The National Council of Women supports the Act to provide protection for human embryos
NCW has always advocated for legislation of alternative IVF treatment not least because of the sensitivity and the consequences for both parents and society if it had to remain unregulated. NCW believes that IVF treatment should be for heterosexuals within a stable family environment The Council has always supported the protection of embryos as the first cell of a human life and, with the development of alternative treatment over the past years this has become possible successfully.
Women on Boards: Vice-President Viviane Reding meets with leaders of Europe's business schools and i
Today, EU Justice Commissioner Viviane Reding met with European Industry Associations, European Business Schools and Senior Executive Women to discuss progress being made on improving the gender balance in company boardrooms.
UfM adopts new project to support women’s empowerment in the Mediterranean
A project aimed at developing women’s empowerment in the Mediterranean through the development of effective field projects and the setting up of networks and platforms, was adopted by Senior Officials of the Union for the Mediterranean (UfM) at a meeting held last month.
Date: 02/11/2009

Future Skills for Future Jobs
Anticipating labour market and skills needs

The need to address Labour Market Skills Issues at European level

Europe, potentially, faces a major skills problem in the near future.
Over 20 million new jobs are expected to be created between 2006 and 2020. Another 85 million jobs will be available to replace people who retire or leave the labour market for other reasons.

Although more jobs and more job opportunities are forecast, the working age population will fall by around six million. While there is the possibility of oversupply in some areas, there is considerable evidence of increasing needs for, and even shortages of, people with adequate levels of qualification in many areas.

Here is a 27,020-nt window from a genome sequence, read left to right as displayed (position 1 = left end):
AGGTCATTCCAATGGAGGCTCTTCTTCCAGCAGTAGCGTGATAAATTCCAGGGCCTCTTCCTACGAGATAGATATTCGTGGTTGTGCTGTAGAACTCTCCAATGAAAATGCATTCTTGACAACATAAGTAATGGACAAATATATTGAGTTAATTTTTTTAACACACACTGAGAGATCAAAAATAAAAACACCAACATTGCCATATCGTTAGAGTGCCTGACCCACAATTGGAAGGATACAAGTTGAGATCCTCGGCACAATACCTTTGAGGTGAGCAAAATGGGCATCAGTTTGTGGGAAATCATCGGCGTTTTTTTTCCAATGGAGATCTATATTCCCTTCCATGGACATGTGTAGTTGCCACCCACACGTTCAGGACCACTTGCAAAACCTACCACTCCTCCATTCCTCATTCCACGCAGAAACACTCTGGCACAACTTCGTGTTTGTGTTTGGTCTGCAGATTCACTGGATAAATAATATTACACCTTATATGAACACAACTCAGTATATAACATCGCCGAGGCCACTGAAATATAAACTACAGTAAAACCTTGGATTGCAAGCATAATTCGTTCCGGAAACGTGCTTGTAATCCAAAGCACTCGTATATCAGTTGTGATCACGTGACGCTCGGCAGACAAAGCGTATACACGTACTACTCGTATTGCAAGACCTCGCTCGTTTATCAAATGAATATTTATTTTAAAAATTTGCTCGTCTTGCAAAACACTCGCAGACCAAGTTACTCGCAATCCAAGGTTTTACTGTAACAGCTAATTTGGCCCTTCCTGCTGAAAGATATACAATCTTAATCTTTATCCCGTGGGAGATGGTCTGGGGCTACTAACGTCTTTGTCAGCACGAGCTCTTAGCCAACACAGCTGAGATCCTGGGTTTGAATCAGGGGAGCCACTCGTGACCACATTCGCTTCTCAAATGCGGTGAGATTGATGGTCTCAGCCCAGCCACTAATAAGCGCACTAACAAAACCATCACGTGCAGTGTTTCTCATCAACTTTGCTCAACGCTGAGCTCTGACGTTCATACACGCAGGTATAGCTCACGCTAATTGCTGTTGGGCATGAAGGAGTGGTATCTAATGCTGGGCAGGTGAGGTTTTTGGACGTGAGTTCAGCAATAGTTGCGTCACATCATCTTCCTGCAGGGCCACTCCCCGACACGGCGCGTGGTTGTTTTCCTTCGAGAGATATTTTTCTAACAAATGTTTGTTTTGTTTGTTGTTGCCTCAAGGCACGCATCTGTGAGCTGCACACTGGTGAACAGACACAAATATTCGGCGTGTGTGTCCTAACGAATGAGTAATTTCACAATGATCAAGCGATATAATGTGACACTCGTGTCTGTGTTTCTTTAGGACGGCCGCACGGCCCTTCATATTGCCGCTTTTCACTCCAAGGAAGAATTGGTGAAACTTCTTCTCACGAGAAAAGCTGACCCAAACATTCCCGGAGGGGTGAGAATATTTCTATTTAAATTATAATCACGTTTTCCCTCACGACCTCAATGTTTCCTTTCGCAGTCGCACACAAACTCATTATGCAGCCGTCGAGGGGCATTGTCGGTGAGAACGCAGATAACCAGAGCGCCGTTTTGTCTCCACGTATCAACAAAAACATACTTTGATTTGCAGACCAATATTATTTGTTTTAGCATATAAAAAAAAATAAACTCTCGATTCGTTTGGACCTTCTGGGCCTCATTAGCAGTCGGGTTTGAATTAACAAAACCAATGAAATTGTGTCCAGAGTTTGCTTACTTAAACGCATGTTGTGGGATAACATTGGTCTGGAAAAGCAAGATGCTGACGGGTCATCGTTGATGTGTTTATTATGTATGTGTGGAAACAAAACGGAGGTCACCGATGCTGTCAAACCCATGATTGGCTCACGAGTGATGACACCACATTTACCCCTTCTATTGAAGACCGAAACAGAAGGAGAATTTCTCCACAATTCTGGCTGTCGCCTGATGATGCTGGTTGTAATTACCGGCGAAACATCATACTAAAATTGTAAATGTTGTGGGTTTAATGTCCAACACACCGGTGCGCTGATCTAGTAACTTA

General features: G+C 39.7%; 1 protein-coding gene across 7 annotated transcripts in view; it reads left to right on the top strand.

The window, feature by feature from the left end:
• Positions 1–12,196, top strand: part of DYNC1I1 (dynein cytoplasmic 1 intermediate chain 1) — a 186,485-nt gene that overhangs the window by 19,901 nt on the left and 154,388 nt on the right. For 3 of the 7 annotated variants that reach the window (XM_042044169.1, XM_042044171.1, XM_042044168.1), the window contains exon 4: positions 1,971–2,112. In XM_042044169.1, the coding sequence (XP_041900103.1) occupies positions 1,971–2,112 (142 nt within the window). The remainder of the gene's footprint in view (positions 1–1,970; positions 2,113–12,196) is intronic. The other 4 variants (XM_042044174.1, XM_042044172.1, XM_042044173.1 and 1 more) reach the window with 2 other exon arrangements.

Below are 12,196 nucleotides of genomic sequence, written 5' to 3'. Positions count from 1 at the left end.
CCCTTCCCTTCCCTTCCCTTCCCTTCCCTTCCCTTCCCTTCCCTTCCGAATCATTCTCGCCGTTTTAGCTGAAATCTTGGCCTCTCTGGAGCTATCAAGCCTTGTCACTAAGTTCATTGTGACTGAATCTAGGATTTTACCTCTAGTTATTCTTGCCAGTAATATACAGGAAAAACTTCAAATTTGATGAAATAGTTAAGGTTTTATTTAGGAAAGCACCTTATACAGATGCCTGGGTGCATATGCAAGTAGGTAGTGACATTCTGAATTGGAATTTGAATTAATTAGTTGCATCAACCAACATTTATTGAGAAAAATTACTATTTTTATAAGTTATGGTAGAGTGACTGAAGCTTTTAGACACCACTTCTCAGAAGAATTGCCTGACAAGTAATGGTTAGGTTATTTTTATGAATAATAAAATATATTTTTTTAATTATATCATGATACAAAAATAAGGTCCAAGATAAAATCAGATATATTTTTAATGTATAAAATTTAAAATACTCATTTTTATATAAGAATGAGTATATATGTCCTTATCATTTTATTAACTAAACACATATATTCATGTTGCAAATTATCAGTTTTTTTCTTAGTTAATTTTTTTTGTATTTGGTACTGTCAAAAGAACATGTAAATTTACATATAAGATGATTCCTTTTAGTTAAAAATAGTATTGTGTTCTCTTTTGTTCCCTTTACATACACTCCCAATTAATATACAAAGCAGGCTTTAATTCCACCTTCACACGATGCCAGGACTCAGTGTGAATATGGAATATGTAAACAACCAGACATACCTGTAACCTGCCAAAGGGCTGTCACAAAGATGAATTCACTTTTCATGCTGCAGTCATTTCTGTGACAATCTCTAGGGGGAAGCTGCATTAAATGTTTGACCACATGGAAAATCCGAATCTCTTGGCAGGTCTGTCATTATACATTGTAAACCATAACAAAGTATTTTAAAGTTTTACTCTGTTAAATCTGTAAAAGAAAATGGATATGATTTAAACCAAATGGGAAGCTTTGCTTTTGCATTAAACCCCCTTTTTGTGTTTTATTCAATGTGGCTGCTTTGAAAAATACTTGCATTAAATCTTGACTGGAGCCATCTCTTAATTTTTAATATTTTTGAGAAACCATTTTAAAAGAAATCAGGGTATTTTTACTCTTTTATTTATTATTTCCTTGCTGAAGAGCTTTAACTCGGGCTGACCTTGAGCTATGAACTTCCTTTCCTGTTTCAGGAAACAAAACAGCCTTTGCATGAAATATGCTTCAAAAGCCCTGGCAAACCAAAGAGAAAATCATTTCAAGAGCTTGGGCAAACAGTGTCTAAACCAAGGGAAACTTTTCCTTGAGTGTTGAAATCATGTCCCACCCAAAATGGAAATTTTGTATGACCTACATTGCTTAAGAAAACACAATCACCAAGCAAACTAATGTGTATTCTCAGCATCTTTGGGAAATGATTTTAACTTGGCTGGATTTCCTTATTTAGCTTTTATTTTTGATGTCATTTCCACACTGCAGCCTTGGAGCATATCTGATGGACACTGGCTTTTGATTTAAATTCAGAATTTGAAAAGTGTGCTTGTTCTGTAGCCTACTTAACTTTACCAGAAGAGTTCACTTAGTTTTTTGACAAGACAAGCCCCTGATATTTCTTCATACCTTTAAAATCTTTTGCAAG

The Lisbon employment rate target of 70 % by 2010 could prove to be far too low for 2020. In just over a decade an employment rate of around 74 % will be required to avoid a possible shortage in the workforce due to different occupational structures and potential skill gaps.

Europe needs to do more to anticipate changing skill needs. Information on skill needs at national level is no longer enough. A European labour market requires European-level information. In November 2007, the Education Council adopted a resolution on ‘New Skills for new jobs’

This request has been taken up in the June 2008 Council conclusions ‘Anticipating and matching labour market need with special emphasis on Youth – a jobs and skills initiative’ and asked the European Commission for a comprehensive assessment of Europe’s future skills requirements up to 2020, taking account of technological change and an ageing population, and to propose ways to anticipate future needs

Employment Trends by 2020
Services Sector still expanding
The skill needs forecast uses a model to project demand by occupation and qualification, and replacement demand
The general shift away from the primary sector (especially agriculture) and traditional manufacturing industries towards services and the knowledge intensive economy is a trend likely to continue as a key feature in Europe over the coming decade.

Around 29 million new jobs by 2020
The forecast 20.3 million additional jobs between 2006 and 2020 in the EU-25 (EU-25 plus Norway and Switzerland) comes despite the loss of well over three million jobs in the primary sector and almost 0.8 million in manufacturing. Almost three quarters of jobs in EU-25 in 2020 will be in services.
The construction sector tends to stagnate with less than half a million jobs between 2006 and 2020. Distribution, transport, hotels and catering together are projected to see employment growth by more than 4.5 million in the next decade, while non-marketed services are expected to increase by slightly more than 4.9 million . Business and miscellaneous services have the best prospects with more than 14 million additional jobs being created between 2006 and 2020Consewquently almost three quarters of jobs in the EU 25 in 20220 will be in services

Workforce shortages